Re:Notes on the trends. (2)

shutdown -p now (807394) | more than 2 years ago | (#38692268)

Last time I looked at it - which was, admittedly, Delphi 7, sometime around 2004 - you had to explicitly call Destroy on objects to release memory. You also got refcounting if you derived from TInterfacedObject, but only for interface-typed references. And you had refcounting with COW for strings.

That's nowhere even close to a GC.

Re:Notes on the trends. (3, Interesting)

jd (1658) | more than 2 years ago | (#38692100)

C didn't gain any ranks but it did gain in the ratings, so two exceptions. If I'm reading the long-term trends correctly, the more potent languages suffered some at the hands of Visual Basic but as VB has died they have recovered. C++ is doing very badly on the long-term trends - that's not merely a product of templates, it would seem to me that it indicates something more serious. Python's usage in the longer-term trends seems to have stabilized, along with a couple of other languages, with most having falling usage. To me, that suggests more hybridization at least in the fields (mostly teaching) that this survey covers - people aren't using one-size-fits-all languages as much, opting for limited use of languages in specialized areas.

Re:Notes on the trends. (1)

KDR_11k (778916) | more than 2 years ago | (#38692188)

C had an increase in market share as well even though that didn't improve its rank.

Re:Notes on the trends. (1)

19thNervousBreakdown (768619) | more than 2 years ago | (#38692392)

I have a very hard time classifying Objective-C as strongly-typed--no matter how much everyone says it is, it programs like any other weakly-typed language due in large part to the fact that all of its built-in collections are collections of ids, and a large portion (the majority? seems that way when I'm working with it, don't know actual #s) of the framework functions operate only on id. And its primary deployment (iOS) isn't garbage-collected.

Logo (4, Interesting)

LateArthurDent (1403947) | more than 2 years ago | (#38691946)

I've seen logo used a lot in multi-agent systems research. It just lends itself well to that, with every turtle being an agent.

Interesting. (2)

jd (1658) | more than 2 years ago | (#38691956)

Anyone here want to comment on Lua? It's now provided with LaTeX to help provide a bit more oomph, but I'm torn between learning it and seeing what other scripting languages are added in.

Objective C and C# are not terribly surprising but given that there are plenty of C-based languages that never even made the top 20, I find it curious as to which C-based languages are thriving and which are not. If it were on the merits of the language alone, then you'd expect usage to reflect specific features, and I was assured repeatedly in the discussion on Java that languages were not (as I'd claimed) popular due to promotion. Surely not all those people could be wrong, could they?

Logo's popularity is puzzling as this is far too recent a survey to reflect the UK's demand to switch from learning about office supplies in IT to learning about writing software and starting off on 2D graphics applications. However, precisely because of that switch, I'd expect Logo's popularity to rise at least a little bit more. It is, after all, a language designed to start people off on writing 2D graphics applications.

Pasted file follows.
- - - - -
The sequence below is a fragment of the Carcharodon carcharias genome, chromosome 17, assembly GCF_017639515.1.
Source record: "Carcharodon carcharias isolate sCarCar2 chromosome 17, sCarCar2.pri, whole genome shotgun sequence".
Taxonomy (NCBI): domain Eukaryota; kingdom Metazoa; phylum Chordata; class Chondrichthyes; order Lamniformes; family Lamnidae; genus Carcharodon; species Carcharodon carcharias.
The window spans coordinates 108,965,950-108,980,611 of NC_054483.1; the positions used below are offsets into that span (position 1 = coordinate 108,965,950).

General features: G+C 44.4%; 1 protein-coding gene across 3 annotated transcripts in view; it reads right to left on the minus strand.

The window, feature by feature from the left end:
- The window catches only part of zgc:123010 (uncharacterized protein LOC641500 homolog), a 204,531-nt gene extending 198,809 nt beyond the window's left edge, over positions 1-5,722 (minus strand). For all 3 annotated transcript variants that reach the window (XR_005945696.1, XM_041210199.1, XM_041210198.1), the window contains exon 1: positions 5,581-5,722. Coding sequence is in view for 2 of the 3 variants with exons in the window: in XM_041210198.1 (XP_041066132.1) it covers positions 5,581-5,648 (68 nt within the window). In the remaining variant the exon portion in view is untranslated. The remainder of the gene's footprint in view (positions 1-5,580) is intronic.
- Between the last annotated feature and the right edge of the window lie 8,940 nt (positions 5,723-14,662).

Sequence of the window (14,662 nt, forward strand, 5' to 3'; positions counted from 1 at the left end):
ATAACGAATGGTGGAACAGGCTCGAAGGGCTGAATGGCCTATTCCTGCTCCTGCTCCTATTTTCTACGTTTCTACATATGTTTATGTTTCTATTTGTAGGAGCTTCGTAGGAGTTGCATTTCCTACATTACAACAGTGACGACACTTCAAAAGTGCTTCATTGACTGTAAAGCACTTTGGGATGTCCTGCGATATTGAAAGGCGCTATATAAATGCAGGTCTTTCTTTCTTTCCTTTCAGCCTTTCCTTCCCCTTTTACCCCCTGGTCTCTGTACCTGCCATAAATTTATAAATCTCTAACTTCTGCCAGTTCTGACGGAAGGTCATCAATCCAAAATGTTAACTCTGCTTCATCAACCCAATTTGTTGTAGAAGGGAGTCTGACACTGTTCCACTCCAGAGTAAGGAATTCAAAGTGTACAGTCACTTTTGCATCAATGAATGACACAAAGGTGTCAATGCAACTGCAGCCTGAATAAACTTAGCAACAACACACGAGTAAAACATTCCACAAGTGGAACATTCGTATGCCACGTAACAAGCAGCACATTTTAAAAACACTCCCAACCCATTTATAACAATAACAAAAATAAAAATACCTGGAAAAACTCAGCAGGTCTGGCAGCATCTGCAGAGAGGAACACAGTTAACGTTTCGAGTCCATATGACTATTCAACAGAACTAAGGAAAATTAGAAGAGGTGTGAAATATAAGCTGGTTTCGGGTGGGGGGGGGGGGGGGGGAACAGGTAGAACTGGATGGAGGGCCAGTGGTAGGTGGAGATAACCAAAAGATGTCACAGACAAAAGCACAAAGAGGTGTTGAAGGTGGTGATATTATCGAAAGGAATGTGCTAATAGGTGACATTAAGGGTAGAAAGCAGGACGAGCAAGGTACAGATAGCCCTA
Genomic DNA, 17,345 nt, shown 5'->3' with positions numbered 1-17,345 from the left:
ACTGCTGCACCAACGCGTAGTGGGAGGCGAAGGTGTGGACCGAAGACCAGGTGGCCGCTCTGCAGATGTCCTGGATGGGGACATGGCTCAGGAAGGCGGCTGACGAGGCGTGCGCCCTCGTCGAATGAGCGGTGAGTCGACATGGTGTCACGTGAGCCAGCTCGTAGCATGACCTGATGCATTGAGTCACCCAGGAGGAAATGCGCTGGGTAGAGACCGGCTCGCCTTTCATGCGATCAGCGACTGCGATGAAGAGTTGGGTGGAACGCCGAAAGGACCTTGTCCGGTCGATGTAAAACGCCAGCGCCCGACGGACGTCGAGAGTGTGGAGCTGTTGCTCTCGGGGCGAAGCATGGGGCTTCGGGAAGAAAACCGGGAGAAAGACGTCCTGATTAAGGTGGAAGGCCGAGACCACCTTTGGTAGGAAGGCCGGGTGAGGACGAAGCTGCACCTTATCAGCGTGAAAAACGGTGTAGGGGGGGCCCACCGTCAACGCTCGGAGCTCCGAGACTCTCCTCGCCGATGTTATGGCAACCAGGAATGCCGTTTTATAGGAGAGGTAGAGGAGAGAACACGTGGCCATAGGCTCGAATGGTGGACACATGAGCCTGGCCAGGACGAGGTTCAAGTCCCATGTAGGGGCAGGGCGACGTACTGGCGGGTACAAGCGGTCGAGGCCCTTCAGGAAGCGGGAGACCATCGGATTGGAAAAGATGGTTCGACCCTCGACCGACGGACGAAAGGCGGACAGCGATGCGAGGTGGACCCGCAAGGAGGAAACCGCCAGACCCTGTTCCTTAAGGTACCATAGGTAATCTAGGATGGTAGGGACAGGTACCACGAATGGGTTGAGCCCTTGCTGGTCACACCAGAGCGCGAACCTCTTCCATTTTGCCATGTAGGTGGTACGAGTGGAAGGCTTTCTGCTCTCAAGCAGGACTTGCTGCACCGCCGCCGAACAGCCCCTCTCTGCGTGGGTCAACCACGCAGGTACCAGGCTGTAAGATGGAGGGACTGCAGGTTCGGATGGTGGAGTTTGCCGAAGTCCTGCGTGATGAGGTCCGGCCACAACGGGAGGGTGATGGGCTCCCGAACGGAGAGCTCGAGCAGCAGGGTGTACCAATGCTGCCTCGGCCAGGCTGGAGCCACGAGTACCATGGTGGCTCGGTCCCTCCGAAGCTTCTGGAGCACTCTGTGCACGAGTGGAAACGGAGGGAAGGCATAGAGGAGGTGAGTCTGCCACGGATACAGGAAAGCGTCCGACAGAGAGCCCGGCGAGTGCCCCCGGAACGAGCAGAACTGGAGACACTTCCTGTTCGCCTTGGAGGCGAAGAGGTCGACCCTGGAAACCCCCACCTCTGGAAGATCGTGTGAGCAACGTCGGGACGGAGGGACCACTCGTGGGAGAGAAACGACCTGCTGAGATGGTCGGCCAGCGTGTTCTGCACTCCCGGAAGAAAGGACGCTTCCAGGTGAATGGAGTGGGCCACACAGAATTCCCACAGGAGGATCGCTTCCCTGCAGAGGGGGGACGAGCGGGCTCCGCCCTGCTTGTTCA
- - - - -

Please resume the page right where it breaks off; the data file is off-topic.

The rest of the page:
Pascal, Delphi and Ada get mentions, but Modula-2 and Modula-3 do not. Nor does Eiffel. Not a terrible shock, but again it does say a lot about perceptions in regards to usage. I'm no fan of Modula-2 or Modula-3, but there are bound to be cases where they're more appropriate choices but the others are used instead.

Re:Interesting. (1, Interesting)

Darinbob (1142669) | more than 2 years ago | (#38692096)

Lua is probably the smallest and easiest language to integrate into a system and is extremely powerful for its size. While you can write full blown applications only in Lua it's real purpose is to be a subordinate add on to another program or system. A lot of people point to games when Lua is mentioned but there's nothing inherent about games in it. So you'll see this a lot more in embedded systems coming up I think. For example, unlike say Ruby or Python it doesn't come with a lot in the library but you can build your own customized to your own needs. No object oriented system but again you can create your own (from small efficient things to overblown monstrosities that make me think someone was missing the point). It's a relatively mature language as well.

Re:Interesting. (1)

aralin (107264) | more than 2 years ago | (#38692426)

Lua has been used in multiplayer online games as the choice language for writting addons and extensions for quite some time now.

At least Scala is dead (1)

SQLz (564901) | more than 2 years ago | (#38691962)

Fallen out of the top 50 into obscurity where it belongs.

Yiobe's bogus metrics (5, Informative)

edxwelch (600979) | more than 2 years ago | (#38691988)

Tiobe generates the rating by the search results of google/bing, etc. So basically, it's just measuring how many web pages mention a particular language. It does *not* measure the actual usage of the language in applications.

Re:Yiobe's bogus metrics (0)

Anonymous Coward | more than 2 years ago | (#38692022)

I can't think of a much better way of measuring usage of programming languages can you?

It's the conjuncture (1)

TarMil (1623915) | more than 2 years ago | (#38692004)